Subtlety is not the reason the “Fast and Furious” franchise became a box office juggernaut.
Rather, it’s all about roaring engines, outlandish stunts, bikinied babes, music-video pacing, racially diverse (if one-dimensional) characters and a playful sense of camaraderie — elements that appeal to audiences all over the world.
“Furious 7” doesn’t mess with the formula, though this latest entry can’t help coming off as bittersweet, what with the 2013 car-crash death of leading man Paul Walker as filming neared completion.
If the action is spectacular, giving us violent ballets of speed and destruction, the film’s attempts at emotion are simplistic and sappy. But the lingering sense of loss over Walker’s demise gives the material a dramatic underpinning it doesn’t really deserve.
Never miss a local story.
“7” concludes with flashbacks of Walker from the previous films, and even sneerers may reach for the Kleenex.
Mostly though, Chris Morgan’s screenplay and James Wan’s direction keep things moving. Like a second-grader with ADD, the film is impossibly restless (is there one shot that lasts more than 10 seconds?). The dialogue is often stunningly (intentionally?) bad, filled with cliches from the action movie playbook.
This time around the blended team of crooks and lawmen — the alpha dog Dominic (Vin Diesel), Brian (Walker), Letty (Michelle Rodriguez), Roman (Tyrese Gibson), Tej (Ludacris) and Hobbs (Dwayne Johnson) — are being stalked by an implacable and seemingly unbeatable enemy.
Deckard Shaw (Jason Statham), brother of the criminal mastermind the crew took down in the last film, wants revenge and methodically goes after our guys.
The chase will take us from Los Angeles to London, the Dominican Republic, Tokyo, the Caucasus Mountains in Azerbaijan, and the United Arab Emirates.
Along the way our heroes team up with a government spymaster (a smarmy Kurt Russell) to grab a computer hacker (Nathalie Emmanuel) who has developed an all-powerful, all-seeing program called God’s Eye. Simultaneously accessing information from every cellphone, computer, website and surveillance camera on the planet, God’s Eye can locate anyone in seconds.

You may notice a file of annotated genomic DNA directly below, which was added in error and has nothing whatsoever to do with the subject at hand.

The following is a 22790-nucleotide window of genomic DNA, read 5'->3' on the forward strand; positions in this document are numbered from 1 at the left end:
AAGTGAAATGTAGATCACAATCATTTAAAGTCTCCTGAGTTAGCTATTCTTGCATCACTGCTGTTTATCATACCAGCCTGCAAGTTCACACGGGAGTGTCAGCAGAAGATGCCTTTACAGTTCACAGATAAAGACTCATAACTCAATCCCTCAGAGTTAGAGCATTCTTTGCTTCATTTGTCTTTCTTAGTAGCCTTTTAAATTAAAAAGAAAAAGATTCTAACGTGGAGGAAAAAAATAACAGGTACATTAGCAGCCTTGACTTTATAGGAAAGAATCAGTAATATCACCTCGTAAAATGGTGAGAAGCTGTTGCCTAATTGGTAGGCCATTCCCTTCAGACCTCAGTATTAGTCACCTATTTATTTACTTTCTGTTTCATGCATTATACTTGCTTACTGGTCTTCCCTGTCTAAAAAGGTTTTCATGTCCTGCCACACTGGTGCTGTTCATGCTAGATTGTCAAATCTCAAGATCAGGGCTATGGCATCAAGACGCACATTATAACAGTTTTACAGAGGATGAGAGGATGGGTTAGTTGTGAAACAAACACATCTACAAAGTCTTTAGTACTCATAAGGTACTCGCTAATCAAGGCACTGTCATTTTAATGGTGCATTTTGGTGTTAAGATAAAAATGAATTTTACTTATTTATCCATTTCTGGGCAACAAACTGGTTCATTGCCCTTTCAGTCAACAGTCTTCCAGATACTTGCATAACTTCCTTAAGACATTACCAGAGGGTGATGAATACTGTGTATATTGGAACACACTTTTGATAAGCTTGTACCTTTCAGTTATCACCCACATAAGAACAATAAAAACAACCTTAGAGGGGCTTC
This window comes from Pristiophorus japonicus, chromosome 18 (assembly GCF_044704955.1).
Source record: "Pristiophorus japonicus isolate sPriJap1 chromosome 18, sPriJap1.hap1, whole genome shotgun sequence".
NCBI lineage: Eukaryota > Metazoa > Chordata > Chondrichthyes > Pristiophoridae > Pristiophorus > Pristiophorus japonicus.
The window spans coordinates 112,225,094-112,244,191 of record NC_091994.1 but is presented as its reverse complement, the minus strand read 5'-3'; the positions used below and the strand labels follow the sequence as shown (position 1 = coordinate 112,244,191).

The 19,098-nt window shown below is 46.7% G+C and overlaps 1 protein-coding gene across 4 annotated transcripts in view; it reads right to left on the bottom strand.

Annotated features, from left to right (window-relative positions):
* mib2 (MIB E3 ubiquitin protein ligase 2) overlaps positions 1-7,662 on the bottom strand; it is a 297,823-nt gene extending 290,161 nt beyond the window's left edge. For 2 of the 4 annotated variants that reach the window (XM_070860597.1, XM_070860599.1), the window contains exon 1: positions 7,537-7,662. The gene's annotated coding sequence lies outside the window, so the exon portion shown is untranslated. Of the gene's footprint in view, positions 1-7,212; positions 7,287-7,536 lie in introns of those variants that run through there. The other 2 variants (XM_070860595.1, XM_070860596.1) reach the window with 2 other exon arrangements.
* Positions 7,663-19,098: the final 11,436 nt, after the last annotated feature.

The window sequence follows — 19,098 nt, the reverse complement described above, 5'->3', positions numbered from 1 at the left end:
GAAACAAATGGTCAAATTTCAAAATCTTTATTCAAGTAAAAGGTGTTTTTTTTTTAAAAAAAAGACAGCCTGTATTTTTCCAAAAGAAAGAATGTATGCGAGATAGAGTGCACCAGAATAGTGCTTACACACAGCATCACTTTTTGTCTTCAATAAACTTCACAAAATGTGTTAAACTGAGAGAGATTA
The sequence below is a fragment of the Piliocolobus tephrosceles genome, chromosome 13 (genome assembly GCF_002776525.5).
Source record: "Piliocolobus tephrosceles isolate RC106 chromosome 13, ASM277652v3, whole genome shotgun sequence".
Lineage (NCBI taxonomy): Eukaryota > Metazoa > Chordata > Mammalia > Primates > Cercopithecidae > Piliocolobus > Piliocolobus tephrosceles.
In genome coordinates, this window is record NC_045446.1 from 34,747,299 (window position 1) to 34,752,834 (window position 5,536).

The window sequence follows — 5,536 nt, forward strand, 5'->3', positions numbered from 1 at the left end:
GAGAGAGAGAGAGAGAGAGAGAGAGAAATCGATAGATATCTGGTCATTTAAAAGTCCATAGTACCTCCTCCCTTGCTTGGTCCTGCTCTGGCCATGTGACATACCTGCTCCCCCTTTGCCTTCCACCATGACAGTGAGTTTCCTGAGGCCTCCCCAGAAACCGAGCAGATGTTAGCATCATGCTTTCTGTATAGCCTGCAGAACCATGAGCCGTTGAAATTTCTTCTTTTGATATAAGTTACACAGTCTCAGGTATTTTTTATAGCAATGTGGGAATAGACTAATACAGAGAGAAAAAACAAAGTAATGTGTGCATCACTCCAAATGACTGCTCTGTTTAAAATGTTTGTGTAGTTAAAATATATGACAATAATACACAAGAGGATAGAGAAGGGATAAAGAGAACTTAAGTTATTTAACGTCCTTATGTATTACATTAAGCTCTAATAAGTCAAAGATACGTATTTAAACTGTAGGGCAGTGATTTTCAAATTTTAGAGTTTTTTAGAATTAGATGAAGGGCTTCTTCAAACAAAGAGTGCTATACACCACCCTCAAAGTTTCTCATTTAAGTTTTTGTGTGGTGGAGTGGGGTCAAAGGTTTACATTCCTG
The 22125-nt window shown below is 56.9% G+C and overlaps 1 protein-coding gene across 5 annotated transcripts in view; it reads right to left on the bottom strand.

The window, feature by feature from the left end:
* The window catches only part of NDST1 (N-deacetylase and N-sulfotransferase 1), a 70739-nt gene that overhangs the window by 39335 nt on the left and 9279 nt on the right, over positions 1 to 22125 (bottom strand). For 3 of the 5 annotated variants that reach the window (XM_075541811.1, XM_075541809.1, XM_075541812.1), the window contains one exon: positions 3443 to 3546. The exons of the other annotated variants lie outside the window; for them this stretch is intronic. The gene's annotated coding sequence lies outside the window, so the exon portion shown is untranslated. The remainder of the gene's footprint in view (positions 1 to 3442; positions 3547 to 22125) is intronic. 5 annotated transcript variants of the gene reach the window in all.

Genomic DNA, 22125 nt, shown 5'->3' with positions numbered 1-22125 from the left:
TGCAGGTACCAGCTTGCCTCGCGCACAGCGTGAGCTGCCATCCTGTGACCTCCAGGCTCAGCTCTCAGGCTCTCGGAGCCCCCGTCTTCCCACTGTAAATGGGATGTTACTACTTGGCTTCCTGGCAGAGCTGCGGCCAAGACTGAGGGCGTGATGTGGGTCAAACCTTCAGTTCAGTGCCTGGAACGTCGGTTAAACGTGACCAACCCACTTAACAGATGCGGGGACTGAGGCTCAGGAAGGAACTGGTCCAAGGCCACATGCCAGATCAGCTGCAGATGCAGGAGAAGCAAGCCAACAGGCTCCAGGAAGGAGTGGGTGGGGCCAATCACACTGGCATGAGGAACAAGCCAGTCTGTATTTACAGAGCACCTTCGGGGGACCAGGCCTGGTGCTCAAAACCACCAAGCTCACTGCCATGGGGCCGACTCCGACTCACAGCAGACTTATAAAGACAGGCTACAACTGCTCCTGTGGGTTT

Of course the bad guys, Shaw and his terrorist buddy Jakande (Djimon Hounsou), want her program for their own nefarious ends.
As is standard operating procedure here, the plot is merely a threadbare framework on which to hang several mind-boggling action sequences. In one, the good guys drop in their souped-up cars from a military transport plane, open their parachutes, land on a treacherous mountain road and attack a convoy of bad guys.
In another they stage a “Mission: Impossible” heist of a priceless car from atop the world’s tallest building in Abu Dhabi. Mixed martial arts champ Ronda Rousey pops up as an oil sheik’s bodyguard who brawls in high heels and evening dress.
Occasionally “7” tries to get serious — or what passes for serious in this alternative universe. Walker’s Brian, for example, is having trouble adjusting to normal life with his wife, Mia (Jordana Brewster), and their young son. He “misses the bullets.”
Dominic’s squeeze Letty, suffering from amnesia after her last traumatic outing, breaks up with him so that she can find herself.
Yeah, I didn’t care either.
Holding it all together is Diesel, who comes off as a steroid-stoked Buddha; even in the midst of chaos he calmly delivers proverbs in a rumbling basso: “Everyone’s looking for the feel, but what’s real is family.”
Find more of Robert W. Butler’s reviews at butlerscinemascene.com.
Rated PG-13| Time: 2:17
FAREWELL, PAUL WALKER
Paul Walker hadn’t completed his scenes in “Furious 7” when he was killed in a one-car accident a year and a half ago. His younger brothers, Cody and Caleb, not only endorsed the continued production of the movie but signed on as his stand-ins, with the help of CGI.
Star Vin Diesel called the experience “surreal,” telling “Extra” hours after wrapping, “On some levels, it was very cool to know that his brothers were supporting this and wanting to help. On another level, they triggered memories, unintentionally at times. …
“It is a very tricky task for an actor to … be in that stage of mourning and also have to pretend the person’s still there. It made the experience that much more arduous. It was the hardest film I’ve ever done.”
In an Instagram post with Walker’s arm around him, co-star Tyrese Gibson wrote, “To this day his arm is still around my neck with love and protection … Rest in heaven …”
| San Francisco Chronicle